With its growing economy, Vietnam is a popular destination for setting up shops. Many business-minded people have started to follow this trend and open businesses in Vietnam. Considering the country's expanding middle class and its lenient regulations, setting up shop here makes perfect sense. We examine the procedures required to register a company in Vietnam.
Once you know what to do, establishing a company in Vietnam and officially registering it is a simple procedure. Opening a firm somewhere is likely to involve some difficulty.
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Entrepreneurs from outside the country may own up to 100% of a firm they establish in Vietnam. However, this level of ownership is only permitted in some fields. For example, international investors in the tourist and advertising sectors in Vietnam need to form a Vietnamese Joint Venture Company.
Foreign investors will find working inside the Vietnam business system simpler since it conforms to WTO standards. When the World Trade Organization and domestic laws don't say anything about a business issue, there is an exception where permission from the right government is needed.
To register company in vietnam, one must fulfill several stipulations. These are only a few examples:
Most notably, there is no required starting capital for a Vietnamese corporation. A new business must follow the law and have enough money to run until it can do so.
The typical starting capital for a company in Vietnam is VND 230 million, or around $10,000. Companies of a smaller size may get going with an investment of about $3,000 (or VND 69 million). Since there is no fixed floor, your startup costs will be entirely determined by market demand.
The banking, insurance, and finance industries are just a few that have minimum capitalization standards (including fin-tech).
One of a company's directors must be physically present in the country. The law is flexible because the resident director can be a citizen or a permanent resident of Vietnam. However, they do have to have an address in the country.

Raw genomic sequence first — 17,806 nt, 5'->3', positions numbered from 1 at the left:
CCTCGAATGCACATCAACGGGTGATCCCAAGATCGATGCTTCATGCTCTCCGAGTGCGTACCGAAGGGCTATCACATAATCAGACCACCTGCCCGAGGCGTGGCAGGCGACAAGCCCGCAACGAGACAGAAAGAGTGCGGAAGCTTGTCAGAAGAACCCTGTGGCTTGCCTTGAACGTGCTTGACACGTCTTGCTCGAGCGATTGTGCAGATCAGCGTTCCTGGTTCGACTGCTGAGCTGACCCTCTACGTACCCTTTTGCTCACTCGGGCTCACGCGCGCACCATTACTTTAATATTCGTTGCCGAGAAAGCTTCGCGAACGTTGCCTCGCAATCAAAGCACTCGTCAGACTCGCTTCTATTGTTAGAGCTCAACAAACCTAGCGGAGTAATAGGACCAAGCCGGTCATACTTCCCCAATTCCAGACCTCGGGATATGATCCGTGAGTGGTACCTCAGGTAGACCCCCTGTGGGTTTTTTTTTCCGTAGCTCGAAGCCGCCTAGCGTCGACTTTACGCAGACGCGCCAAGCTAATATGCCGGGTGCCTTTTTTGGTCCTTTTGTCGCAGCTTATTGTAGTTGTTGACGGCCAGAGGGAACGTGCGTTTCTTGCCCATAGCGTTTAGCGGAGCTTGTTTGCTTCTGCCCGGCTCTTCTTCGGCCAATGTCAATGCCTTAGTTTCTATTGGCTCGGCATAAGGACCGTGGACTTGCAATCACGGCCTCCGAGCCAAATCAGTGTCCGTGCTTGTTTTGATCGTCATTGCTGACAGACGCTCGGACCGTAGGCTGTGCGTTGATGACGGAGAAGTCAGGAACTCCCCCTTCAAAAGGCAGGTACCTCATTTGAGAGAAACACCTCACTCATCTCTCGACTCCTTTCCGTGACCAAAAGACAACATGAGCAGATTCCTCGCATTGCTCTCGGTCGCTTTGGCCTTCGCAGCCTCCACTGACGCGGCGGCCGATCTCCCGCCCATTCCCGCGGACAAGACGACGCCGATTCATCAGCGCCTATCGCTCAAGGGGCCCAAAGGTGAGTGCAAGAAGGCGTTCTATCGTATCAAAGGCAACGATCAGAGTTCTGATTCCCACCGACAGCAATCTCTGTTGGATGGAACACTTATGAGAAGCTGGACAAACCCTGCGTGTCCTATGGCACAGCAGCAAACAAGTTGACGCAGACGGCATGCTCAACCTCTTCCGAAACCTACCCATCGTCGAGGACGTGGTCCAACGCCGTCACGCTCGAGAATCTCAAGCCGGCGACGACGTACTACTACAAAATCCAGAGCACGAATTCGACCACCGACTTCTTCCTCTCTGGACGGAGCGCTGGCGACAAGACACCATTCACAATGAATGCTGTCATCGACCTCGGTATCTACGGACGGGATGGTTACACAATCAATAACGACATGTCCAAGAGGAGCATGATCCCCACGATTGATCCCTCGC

Unless they are among the company's founders, non-Vietnamese directors will need a work visa. If a non-resident is a founding firm member and has asked for an exemption, they do not need a work visa.
Having a physical presence in the country is a must for founding a corporation in Vietnam. Typically only service-based businesses may use a virtual address to avoid the requirement altogether. All other companies must provide a physical address throughout the registration process.
The time required to register a business in Vietnam varies according to the specific procedures involved. The process typically takes around a month but may take up to five weeks. The normal registration time is 14 weeks, but this could be extended to 20 weeks in some situations. The number of licenses and sub-licenses needed by each organization is a crucial element in establishing the duration of the registration. A business must get many licenses and sublicenses before it can legally conduct its operations, which vary widely depending on the sector in which it operates. A company's registration duration will vary from industry to industry.
Creating a legal entity in Vietnam may be optional. The use of intermediary organizations allows trade and commerce to take place. To that end, consider the following strategies:
In the Vietnamese market, a representative office will act on your behalf. Companies like PremiaTNC exist to enable entrepreneurs to manage their businesses without the need to form a legal entity. Many businesses choose this route since it provides instant access to the Vietnamese market without the time and expense of creating a local entity there.
If you have an employer of record, you may recruit workers even if you don't own a firm or register as a business. A service may handle all aspects of hiring, onboarding, and compensating workers in a foreign country, ensuring compliance with all applicable rules and regulations.
You may import products into Vietnam without forming a corporation if you have an importer of record. You may continue running your company as usual while waiting for import license registration and approval.
Several Vietnamese commercial sectors are off-limits to international investors. Foreigners are prohibited from working in industries related to guns, drugs, prostitution, human trafficking, and debt collection. Anything that violates the law (such as human cloning or trafficking) belongs here.
Foreign investment in Vietnam is restricted to a few sectors. You or your firm must fulfill certain requirements to participate in such fields. This group includes the auditing, accounting, insurance, and banking sectors.
However, not all of Vietnam's service industry businesses may have 100% foreign ownership. Foreign ownership, investment, or business influence may be restricted in some sectors.